Read by Emily Woo Zeller, Ramón de Ocampo, Nancy Wu, Cindy Kay and Michael Kramer
About The Book
Includes stories featured in Pantheon—now an animated series on AMC+
“I know this is going to sound hyperbolic, but when I’m reading Ken Liu’s stories, I feel like I’m reading a once-in-a-generation talent. I’m in awe.” —Jamie Ford, New York Times bestselling author
“Captivating.” —BuzzFeed “Extraordinary.” —The Washington Post “Brilliant.” —The Chicago Tribune
With the release of The Paper Menagerie and Other Stories, Ken Liu’s short fiction has resonated with a generation of readers.
From stories about time-traveling assassins, to Black Mirror-esque tales of cryptocurrency and internet trolling, to heartbreaking narratives of parent-child relationships, The Hidden Girl and Other Stories is a far-reaching work that explores topical themes from the present and a visionary look at humanity’s future.
This collection includes a selection of Liu’s speculative fiction stories over the past five years—seventeen of his best—plus a new novelette. In addition, it also features an excerpt from The Veiled Throne, the third book in Liu’s epic fantasy series The Dandelion Dynasty.
Stories include: Ghost Days; Maxwell's Demon; The Reborn; Thoughts and Prayers; Byzantine Empathy; The Gods Will Not Be Chained; Staying Behind; Real Artists; The Gods Will Not Be Slain; Altogether Elsewhere, Vast Herds of Reindeer; The Gods Have Not Died in Vain; Memories of My Mother; Dispatches from the Cradle: The Hermit—Forty-Eight Hours in the Sea of Massachusetts; Grey Rabbit, Crimson Mare, Coal Leopard; A Chase Beyond the Storms (an excerpt from The Veiled Throne, Book 3 of the Dandelion Dynasty); The Hidden Girl; Seven Birthdays; The Message; Cutting
Reading Group Guide
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This reading group guide for The Hidden Girl and Other Stories includes an introduction, discussion questions, and ideas for enhancing your book club. The suggested questions are intended to help your reading group find new and interesting angles and topics for your discussion. We hope that these ideas will enrich your conversation and increase your enjoyment of the book.
From the award-winning author of The Paper Menagerie, Ken Liu, comes his next collection of speculative fiction. There are stories with time-traveling assassins, otherworldly beings, unbelievably vicious internet trolls, and tyrannical digital gods. He covers everything from the complexities of parent-child relationships to what it means to be a human, and he offers a glimpse into the possible futures for humanity.
The Hidden Girl and Other Stories is a far-reaching work that explores topics of today, while considering the past and looking forward at what is to come.
Topics and Questions for Discussion
1. While all of the stories have their own themes, arcs, environments, and characters, talk about the overarching narrative of the collection as a whole. Would there be a different order that you would choose? What story do you think Liu is trying to tell through this particular order?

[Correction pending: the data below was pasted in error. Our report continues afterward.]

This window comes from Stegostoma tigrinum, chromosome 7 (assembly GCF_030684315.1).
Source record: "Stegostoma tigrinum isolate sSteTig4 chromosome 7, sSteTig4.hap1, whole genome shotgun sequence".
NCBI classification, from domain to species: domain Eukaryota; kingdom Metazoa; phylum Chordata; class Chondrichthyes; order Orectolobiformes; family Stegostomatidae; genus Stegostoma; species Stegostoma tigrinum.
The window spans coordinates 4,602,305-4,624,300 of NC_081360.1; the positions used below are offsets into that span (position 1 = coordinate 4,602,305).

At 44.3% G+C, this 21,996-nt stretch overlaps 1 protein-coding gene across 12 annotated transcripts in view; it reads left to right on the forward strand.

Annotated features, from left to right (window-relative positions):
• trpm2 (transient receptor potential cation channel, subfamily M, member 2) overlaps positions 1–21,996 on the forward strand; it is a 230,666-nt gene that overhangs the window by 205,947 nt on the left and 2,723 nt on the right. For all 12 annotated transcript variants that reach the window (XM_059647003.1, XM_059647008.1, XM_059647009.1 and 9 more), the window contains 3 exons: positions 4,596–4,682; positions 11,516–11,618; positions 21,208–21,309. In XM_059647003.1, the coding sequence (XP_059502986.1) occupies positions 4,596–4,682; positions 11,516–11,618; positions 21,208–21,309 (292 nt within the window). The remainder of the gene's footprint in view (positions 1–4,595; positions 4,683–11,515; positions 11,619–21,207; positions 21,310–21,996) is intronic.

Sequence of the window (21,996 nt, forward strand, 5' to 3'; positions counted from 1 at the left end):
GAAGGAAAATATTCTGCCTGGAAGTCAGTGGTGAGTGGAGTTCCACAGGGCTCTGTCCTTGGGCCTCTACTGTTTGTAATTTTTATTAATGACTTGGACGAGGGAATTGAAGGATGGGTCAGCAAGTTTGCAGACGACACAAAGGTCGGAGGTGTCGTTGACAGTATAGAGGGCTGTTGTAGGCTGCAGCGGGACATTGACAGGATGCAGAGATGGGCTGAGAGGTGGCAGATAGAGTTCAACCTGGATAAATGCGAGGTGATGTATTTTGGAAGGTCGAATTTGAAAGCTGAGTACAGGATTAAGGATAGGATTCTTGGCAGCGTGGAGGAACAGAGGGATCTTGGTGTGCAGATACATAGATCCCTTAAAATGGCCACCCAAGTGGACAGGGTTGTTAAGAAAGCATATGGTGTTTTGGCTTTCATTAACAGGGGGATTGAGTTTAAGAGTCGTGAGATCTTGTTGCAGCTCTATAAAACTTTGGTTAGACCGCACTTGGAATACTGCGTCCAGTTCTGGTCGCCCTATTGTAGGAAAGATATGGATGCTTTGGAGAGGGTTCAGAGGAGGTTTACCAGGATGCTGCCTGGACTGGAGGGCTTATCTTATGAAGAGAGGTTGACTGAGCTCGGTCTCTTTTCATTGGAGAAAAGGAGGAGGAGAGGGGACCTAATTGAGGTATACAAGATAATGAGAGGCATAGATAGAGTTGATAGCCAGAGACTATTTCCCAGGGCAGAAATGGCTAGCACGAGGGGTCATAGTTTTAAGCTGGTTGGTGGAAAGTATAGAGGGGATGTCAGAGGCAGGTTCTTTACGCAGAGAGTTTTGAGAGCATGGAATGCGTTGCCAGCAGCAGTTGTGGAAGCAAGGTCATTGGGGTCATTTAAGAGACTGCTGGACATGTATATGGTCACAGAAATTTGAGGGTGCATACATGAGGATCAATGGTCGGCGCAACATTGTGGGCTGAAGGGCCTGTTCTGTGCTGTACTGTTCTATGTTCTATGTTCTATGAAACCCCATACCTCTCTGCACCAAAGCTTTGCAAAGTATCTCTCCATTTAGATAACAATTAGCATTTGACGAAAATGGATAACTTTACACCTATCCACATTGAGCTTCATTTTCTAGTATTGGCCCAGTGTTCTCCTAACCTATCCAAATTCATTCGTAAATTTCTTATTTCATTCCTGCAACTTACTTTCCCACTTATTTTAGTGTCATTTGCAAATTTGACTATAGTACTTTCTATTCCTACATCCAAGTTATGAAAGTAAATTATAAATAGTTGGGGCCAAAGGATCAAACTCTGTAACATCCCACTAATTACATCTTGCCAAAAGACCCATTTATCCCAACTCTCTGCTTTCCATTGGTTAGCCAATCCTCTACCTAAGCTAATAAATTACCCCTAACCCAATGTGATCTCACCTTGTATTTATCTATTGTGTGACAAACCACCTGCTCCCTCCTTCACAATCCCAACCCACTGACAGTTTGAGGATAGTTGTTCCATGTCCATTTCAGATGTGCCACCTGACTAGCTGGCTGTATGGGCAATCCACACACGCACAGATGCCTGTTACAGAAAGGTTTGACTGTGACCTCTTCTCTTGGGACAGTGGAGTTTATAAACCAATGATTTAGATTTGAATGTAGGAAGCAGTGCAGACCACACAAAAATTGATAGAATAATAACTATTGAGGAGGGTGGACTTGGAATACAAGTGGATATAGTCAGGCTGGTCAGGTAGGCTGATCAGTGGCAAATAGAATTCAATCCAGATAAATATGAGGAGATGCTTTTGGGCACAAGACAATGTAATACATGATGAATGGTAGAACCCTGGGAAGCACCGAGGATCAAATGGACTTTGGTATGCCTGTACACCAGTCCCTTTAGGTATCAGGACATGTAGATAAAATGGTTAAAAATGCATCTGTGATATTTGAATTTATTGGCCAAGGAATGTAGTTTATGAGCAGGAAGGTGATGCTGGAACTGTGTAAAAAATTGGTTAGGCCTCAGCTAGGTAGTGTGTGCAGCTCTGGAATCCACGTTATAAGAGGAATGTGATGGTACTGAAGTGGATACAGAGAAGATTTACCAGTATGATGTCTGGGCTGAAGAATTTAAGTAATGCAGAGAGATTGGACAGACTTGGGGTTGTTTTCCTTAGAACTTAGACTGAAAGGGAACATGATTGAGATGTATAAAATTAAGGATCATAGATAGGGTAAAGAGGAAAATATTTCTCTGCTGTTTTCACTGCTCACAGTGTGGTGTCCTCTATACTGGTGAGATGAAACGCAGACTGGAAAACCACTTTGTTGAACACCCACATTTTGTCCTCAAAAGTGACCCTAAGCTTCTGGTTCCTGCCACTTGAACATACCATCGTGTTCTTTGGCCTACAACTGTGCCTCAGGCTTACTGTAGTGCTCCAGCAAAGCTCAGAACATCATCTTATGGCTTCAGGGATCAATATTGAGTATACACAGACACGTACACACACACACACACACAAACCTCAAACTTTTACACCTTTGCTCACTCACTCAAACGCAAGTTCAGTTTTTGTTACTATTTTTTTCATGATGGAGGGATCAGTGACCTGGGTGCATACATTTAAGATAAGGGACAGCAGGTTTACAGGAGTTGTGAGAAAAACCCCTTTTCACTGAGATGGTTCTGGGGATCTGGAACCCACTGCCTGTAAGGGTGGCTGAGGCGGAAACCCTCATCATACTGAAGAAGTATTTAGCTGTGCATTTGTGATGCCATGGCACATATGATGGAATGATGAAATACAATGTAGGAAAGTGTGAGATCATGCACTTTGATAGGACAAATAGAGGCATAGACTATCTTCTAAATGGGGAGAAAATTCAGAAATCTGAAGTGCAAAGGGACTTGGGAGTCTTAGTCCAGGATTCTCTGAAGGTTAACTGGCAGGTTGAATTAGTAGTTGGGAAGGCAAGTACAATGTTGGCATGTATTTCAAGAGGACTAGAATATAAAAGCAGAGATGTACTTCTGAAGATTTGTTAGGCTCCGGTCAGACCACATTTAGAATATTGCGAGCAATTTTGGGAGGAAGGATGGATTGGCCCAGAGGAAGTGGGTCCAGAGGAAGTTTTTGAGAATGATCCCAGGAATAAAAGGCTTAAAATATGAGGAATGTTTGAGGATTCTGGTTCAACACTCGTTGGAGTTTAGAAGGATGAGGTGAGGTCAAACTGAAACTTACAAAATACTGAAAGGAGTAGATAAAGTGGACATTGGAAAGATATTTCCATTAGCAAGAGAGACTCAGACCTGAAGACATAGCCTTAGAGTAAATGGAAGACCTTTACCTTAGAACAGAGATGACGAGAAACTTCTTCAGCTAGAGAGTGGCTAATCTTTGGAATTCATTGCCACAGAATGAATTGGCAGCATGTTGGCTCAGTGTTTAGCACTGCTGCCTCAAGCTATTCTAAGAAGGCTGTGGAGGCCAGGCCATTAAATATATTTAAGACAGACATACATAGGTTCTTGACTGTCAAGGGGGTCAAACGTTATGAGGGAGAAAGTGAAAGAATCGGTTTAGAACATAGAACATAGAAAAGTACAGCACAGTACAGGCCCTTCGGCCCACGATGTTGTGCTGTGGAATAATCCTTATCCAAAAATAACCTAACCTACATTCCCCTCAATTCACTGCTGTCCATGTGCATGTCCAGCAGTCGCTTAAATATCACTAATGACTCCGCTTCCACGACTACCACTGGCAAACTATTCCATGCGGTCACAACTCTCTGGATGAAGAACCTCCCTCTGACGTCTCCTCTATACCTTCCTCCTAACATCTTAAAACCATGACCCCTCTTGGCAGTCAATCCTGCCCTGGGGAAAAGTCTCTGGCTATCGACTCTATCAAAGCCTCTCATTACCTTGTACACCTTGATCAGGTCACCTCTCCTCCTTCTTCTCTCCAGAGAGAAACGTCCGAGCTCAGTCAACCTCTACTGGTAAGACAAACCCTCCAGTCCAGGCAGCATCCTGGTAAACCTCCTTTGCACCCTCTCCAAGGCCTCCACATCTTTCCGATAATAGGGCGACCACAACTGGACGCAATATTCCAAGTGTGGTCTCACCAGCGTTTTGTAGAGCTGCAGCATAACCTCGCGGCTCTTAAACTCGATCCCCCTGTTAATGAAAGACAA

2. One of the recurring motifs is the definition of humanity—what truly makes us human. This is especially prominent in the stories that feature the idea of Singularity. Discuss the idea of uploading one’s consciousness into the cloud. As a human, what is there to gain and what is there to lose? Do you think Liu tries to represent both sides?
3. Why do you think Liu chose to end the collection with “Cutting” and have the last words be “remember to forget”? Do you think it’s in reference to all of the previous stories or just to “The Message” (a story in which a man’s inability to forget civilizations that came before him leads to his death and the near death of his daughter)?
4. The idea of heritage and belonging is touched on in “Ghost Days.” Talk about how Liu uses the words alien, ghost, and foreigner to create the feeling of being an outcast, and how it’s passed through generations.
5. In “The Reborn” the prisoner tells Josh Rennon, “‘I don’t want to be free of these ghosts. Did you ever consider that? I don’t want to forget’” (p. 55). Would you rather forget something horrible that happened to you or do you believe that even the painful memories and harmful mistakes are what make a human whole? Do you think it’s possible to fully forgive awful deeds if you can’t remember them?
6. Talk about the themes touched on in “The Reborn.” Are there certain acts that are completely unforgivable? Josh truly loved Kai before he remembered that Kai was responsible for the murder of Josh’s parents. Do you think Josh made the right decision in the end? Talk about some of the ways that Liu made Kai sympathetic.
7. “Thought and Prayers” focuses on the dark underbelly of the social media world and “internet trolls.” Do you agree with Heartless that “everyone is a troll now”? Is it almost impossible to have any sort of true authenticity in an online presence? Talk about some of the problems that online trolls have caused in real life. Do you think this story could be where we are headed?